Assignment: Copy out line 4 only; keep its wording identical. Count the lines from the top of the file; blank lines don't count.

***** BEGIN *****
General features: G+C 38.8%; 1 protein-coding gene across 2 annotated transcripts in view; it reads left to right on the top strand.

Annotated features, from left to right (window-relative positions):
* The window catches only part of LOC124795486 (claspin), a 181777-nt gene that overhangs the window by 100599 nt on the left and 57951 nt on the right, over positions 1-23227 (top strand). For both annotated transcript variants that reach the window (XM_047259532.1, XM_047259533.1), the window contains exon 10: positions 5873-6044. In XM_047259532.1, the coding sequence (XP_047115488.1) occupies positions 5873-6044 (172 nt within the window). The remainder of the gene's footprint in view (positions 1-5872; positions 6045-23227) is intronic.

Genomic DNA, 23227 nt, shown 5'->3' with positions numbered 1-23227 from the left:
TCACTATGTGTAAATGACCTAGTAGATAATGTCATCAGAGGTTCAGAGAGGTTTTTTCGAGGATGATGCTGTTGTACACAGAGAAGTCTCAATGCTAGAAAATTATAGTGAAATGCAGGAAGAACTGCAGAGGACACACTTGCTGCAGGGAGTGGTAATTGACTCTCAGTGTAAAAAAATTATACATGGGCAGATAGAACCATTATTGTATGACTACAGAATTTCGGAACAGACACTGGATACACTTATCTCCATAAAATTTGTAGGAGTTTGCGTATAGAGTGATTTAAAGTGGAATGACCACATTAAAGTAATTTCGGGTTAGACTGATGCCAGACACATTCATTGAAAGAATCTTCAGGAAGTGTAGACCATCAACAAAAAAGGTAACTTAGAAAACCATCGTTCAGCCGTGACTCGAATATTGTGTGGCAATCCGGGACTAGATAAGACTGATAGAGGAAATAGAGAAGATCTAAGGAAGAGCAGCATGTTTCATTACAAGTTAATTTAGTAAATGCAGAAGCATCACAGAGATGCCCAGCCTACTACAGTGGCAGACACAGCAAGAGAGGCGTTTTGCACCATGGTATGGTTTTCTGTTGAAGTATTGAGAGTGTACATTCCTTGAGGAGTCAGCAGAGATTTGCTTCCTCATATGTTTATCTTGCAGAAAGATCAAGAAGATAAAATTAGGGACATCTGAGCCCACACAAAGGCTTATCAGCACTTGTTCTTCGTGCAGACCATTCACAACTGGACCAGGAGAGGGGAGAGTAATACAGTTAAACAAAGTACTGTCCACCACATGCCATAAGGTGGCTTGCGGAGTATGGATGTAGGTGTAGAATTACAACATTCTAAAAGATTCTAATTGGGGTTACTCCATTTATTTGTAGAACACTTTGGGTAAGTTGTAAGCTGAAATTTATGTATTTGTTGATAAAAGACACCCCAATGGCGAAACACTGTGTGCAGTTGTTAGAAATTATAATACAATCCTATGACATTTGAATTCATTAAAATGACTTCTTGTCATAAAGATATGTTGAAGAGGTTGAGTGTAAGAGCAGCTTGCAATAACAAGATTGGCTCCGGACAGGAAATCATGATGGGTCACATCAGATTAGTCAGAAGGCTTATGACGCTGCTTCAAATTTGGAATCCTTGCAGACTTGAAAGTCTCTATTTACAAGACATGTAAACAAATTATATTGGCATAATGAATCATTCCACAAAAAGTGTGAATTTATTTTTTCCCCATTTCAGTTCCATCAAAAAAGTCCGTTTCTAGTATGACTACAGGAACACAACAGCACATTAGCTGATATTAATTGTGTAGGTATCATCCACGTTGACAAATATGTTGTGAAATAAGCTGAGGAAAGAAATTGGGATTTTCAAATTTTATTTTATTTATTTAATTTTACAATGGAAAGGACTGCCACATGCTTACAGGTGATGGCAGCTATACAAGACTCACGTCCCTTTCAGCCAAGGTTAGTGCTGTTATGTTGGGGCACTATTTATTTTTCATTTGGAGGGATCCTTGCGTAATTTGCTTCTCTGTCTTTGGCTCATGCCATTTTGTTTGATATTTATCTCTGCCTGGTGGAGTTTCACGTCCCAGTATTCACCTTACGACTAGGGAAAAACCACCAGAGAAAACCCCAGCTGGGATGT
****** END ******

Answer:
Genomic DNA, 23227 nt, shown 5'->3' with positions numbered 1-23227 from the left: